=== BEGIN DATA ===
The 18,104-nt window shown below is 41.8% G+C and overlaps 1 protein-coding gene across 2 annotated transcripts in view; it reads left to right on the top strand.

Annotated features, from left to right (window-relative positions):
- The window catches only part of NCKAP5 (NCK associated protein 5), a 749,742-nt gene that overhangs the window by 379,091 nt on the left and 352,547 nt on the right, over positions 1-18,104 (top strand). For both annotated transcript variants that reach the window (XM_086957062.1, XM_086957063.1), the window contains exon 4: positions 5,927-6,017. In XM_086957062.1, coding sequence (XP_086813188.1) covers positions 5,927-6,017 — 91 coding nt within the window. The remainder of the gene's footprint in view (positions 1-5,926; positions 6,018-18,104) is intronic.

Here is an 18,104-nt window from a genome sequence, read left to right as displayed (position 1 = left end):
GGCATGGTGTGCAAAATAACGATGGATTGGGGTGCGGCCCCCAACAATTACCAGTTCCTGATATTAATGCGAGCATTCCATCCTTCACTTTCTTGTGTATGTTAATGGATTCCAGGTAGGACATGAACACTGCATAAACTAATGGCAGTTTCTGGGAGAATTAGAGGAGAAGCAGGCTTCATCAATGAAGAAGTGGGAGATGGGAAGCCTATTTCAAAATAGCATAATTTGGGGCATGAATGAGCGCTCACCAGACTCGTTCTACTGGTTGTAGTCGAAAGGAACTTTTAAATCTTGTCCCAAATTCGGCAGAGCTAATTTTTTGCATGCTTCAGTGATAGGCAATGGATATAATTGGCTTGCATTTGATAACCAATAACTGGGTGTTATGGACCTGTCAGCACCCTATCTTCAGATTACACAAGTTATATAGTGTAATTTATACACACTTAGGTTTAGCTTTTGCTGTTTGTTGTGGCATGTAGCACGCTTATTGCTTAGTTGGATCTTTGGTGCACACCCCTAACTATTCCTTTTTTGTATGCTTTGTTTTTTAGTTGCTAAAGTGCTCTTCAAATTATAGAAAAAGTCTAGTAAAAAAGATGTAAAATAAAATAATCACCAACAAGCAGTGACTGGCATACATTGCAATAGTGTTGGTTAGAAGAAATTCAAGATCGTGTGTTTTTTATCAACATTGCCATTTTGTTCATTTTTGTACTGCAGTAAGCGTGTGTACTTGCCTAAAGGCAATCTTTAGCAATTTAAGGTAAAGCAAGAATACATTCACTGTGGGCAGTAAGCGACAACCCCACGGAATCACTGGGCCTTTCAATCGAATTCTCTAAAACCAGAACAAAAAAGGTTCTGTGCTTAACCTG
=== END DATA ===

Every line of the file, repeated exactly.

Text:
The 18,104-nt window shown below is 41.8% G+C and overlaps 1 protein-coding gene across 2 annotated transcripts in view; it reads left to right on the top strand.

Annotated features, from left to right (window-relative positions):
- The window catches only part of NCKAP5 (NCK associated protein 5), a 749,742-nt gene that overhangs the window by 379,091 nt on the left and 352,547 nt on the right, over positions 1-18,104 (top strand). For both annotated transcript variants that reach the window (XM_086957062.1, XM_086957063.1), the window contains exon 4: positions 5,927-6,017. In XM_086957062.1, coding sequence (XP_086813188.1) covers positions 5,927-6,017 — 91 coding nt within the window. The remainder of the gene's footprint in view (positions 1-5,926; positions 6,018-18,104) is intronic.

Here is an 18,104-nt window from a genome sequence, read left to right as displayed (position 1 = left end):
GGCATGGTGTGCAAAATAACGATGGATTGGGGTGCGGCCCCCAACAATTACCAGTTCCTGATATTAATGCGAGCATTCCATCCTTCACTTTCTTGTGTATGTTAATGGATTCCAGGTAGGACATGAACACTGCATAAACTAATGGCAGTTTCTGGGAGAATTAGAGGAGAAGCAGGCTTCATCAATGAAGAAGTGGGAGATGGGAAGCCTATTTCAAAATAGCATAATTTGGGGCATGAATGAGCGCTCACCAGACTCGTTCTACTGGTTGTAGTCGAAAGGAACTTTTAAATCTTGTCCCAAATTCGGCAGAGCTAATTTTTTGCATGCTTCAGTGATAGGCAATGGATATAATTGGCTTGCATTTGATAACCAATAACTGGGTGTTATGGACCTGTCAGCACCCTATCTTCAGATTACACAAGTTATATAGTGTAATTTATACACACTTAGGTTTAGCTTTTGCTGTTTGTTGTGGCATGTAGCACGCTTATTGCTTAGTTGGATCTTTGGTGCACACCCCTAACTATTCCTTTTTTGTATGCTTTGTTTTTTAGTTGCTAAAGTGCTCTTCAAATTATAGAAAAAGTCTAGTAAAAAAGATGTAAAATAAAATAATCACCAACAAGCAGTGACTGGCATACATTGCAATAGTGTTGGTTAGAAGAAATTCAAGATCGTGTGTTTTTTATCAACATTGCCATTTTGTTCATTTTTGTACTGCAGTAAGCGTGTGTACTTGCCTAAAGGCAATCTTTAGCAATTTAAGGTAAAGCAAGAATACATTCACTGTGGGCAGTAAGCGACAACCCCACGGAATCACTGGGCCTTTCAATCGAATTCTCTAAAACCAGAACAAAAAAGGTTCTGTGCTTAACCTG